Livestock Research for Rural Development 25 (9) 2013 Guide for preparation of papers LRRD Newsletter

Citation of this paper

Small-scale family poultry production in north Gondar: characteristics, productivity and constraints

Tsegaw Fentie, Birhanu Abebe and Tesfu Kassa*

Faculty of Veterinary Medicine, University of Gondar, PO Box 196, Gondar, Ethiopia
* Aklilu Lemma Institute of Pathobiology, Addis Ababa University, Addis Ababa, Ethiopia


The aim of this study was to assess the flock characteristics, husbandry and productivity of indigenous chickens and to identify the prevailing production constraints of chicken in North Gondar, northwest Ethiopia using questionnaire-based survey and on-site investigation. Responses were provided by 180 households in selected 6 farmer kebeles of four districts.


The result revealed that the main purposes of raising chickens were for replacing stock and for selling to generate cash income for immediate purchase of home requirements. The mean (+SD) household flock size reported was 9(5.9) in the range of 2-30 chickens. Flock size was not different among kebeles. The mean age at first lay of local chicken was 5.5(0.6) months and the mean number of eggs/hen/clutch was 15.1(2.5) eggs in 4.3(0.7) clutches. The local broody hens are the only means of egg incubation and brooding young chicks in the study area. The mean hatchability and survival rate of chicks at 8weeks of age was 84.6% and 54.2%, respectively. Only 24.4% of the households provided separate house and 68.4% share the main house for their chickens. About 97% of the households claimed to offer feed supplements and drinking water in both wet and dry seasons. Women and children were the predominant providers of care for chickens. Informal chicken marketing is practiced in the area and about 42% of live sales are made between farmer and consumers and 39% from farmer to traders. High chicken mortality was characteristic of the production system. Poultry disease (46.2%) and predation (27.1%) were claimed to be predominant causes of chicken loss. Newcastle disease was acknowledged as the biggest constraint of family chicken production. Poor health care, incidence of predation, poor housing and feeding management were identified constraints of village chicken production. Therefore, efforts should be geared towards the improvement of health and management practices through developing low-cost vaccination schemes and raising the awareness of poultry households.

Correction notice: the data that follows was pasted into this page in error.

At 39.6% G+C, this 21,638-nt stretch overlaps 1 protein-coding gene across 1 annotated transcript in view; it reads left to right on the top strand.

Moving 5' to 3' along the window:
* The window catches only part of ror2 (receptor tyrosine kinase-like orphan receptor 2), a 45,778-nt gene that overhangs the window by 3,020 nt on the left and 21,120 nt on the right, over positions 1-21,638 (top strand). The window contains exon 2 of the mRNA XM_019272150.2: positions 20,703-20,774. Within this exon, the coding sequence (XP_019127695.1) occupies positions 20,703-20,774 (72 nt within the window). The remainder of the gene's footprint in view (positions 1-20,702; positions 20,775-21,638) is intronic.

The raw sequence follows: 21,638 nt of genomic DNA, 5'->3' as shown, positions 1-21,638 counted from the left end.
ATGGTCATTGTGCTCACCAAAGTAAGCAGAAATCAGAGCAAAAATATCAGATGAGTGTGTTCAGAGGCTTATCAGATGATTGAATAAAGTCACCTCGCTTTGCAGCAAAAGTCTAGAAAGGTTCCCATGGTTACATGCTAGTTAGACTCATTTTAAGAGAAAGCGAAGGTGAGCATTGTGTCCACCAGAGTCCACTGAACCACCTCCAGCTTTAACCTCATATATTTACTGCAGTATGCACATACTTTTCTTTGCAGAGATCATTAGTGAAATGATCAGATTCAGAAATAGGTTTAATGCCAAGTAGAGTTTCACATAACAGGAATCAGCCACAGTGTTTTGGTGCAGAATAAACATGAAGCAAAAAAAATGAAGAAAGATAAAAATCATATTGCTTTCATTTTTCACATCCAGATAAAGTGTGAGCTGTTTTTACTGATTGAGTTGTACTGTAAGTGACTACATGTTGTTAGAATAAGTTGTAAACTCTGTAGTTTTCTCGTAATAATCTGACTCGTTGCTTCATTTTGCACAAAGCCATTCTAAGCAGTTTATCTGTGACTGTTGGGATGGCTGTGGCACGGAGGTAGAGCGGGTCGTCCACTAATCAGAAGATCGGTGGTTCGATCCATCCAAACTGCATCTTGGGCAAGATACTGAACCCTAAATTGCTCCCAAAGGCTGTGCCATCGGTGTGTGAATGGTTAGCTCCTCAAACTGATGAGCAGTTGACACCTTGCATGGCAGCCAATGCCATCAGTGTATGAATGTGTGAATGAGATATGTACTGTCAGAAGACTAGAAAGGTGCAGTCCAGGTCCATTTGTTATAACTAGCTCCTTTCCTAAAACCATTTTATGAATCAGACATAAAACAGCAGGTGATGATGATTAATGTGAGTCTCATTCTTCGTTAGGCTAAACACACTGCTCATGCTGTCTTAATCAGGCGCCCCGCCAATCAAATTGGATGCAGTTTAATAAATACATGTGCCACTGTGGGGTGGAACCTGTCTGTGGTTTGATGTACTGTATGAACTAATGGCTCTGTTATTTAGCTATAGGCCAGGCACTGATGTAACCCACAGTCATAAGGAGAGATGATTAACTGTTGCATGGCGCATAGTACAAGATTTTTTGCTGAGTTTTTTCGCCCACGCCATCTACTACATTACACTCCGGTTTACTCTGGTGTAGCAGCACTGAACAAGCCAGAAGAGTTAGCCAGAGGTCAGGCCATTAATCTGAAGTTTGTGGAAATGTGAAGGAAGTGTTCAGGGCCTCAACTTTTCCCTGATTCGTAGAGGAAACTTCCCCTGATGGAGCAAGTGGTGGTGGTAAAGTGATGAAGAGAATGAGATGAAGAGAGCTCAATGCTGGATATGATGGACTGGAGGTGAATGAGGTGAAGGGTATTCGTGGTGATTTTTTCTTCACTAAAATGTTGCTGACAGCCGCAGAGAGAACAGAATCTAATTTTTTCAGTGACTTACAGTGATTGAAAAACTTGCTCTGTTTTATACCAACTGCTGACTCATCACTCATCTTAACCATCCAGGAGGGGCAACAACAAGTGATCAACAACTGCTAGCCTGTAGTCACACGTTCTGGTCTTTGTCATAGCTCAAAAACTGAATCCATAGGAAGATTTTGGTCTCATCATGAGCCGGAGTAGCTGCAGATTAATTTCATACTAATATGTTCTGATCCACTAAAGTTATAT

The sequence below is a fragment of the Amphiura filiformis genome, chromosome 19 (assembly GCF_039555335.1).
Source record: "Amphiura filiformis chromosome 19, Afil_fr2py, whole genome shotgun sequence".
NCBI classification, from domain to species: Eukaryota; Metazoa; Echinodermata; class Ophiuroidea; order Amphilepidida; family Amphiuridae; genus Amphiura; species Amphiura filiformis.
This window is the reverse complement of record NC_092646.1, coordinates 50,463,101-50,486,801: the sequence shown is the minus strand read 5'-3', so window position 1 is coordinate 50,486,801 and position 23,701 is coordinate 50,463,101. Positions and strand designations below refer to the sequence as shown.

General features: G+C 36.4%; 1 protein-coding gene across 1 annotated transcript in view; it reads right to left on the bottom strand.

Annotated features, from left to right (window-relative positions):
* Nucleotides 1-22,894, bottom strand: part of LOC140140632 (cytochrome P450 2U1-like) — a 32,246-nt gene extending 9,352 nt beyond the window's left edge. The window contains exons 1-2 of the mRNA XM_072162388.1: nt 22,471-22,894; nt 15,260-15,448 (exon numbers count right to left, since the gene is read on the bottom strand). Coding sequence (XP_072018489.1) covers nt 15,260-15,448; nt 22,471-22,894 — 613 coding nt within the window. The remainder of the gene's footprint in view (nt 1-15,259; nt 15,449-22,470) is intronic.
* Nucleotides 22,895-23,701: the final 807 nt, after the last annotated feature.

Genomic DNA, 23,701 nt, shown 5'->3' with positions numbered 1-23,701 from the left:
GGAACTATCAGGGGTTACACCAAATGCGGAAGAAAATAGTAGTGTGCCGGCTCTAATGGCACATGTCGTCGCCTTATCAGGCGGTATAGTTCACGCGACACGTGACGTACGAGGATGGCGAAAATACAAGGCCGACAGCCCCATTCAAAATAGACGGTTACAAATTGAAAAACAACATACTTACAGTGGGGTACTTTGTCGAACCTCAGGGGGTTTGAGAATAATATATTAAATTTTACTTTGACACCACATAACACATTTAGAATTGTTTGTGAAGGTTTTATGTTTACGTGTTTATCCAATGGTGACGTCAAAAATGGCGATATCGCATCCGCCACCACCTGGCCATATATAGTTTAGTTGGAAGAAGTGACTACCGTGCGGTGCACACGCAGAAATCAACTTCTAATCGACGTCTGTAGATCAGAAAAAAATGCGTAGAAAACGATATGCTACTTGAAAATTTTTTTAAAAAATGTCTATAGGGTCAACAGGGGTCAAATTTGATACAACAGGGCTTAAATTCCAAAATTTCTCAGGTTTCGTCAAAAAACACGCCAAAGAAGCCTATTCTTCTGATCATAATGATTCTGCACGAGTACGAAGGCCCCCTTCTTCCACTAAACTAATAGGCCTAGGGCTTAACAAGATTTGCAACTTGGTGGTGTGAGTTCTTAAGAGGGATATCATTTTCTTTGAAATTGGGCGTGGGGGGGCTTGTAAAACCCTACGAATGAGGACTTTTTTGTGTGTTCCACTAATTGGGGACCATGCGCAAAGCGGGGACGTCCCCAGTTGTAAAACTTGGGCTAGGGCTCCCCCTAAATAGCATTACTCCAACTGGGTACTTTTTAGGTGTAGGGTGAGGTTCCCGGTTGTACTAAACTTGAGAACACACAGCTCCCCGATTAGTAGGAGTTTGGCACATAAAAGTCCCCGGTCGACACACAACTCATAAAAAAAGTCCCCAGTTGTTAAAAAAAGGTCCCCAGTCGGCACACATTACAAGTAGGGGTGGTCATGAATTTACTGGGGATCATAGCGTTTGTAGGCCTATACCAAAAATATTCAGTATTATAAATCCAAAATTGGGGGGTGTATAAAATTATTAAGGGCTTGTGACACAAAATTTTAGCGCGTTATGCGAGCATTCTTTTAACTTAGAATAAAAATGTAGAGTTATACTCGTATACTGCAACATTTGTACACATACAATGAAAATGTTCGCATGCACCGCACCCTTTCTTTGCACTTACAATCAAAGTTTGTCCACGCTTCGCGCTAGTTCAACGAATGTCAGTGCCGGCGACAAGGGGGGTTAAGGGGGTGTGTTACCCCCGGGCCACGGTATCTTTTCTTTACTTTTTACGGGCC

Keywords: disease, Ethiopia, family poultry, management, performance


Small-scale family poultry play an important economic, nutritional and socio-cultural role in the livelihoods of poor rural households in many developing countries (Alders and Pym 2009). Despite the rapid development of commercial poultry systems worldwide, it has been estimated that more than 80% of the global poultry population occurs in traditional family-based production systems and contribute up to 90% of the total poultry products in many countries (Gueye 2009; Sonaiya and Swan 2005). Nearly all rural and peri-urban families in developing countries keep a small flock of free-range chickens (Jens et al 2004). The types of production inputs used in this system are few and are also poor in quality and low in quantity, so are the outputs. However, low level of risk of scavenging chickens farming has made it a choice of livelihood strategy for subsistence farmers (Sonaiya 2009).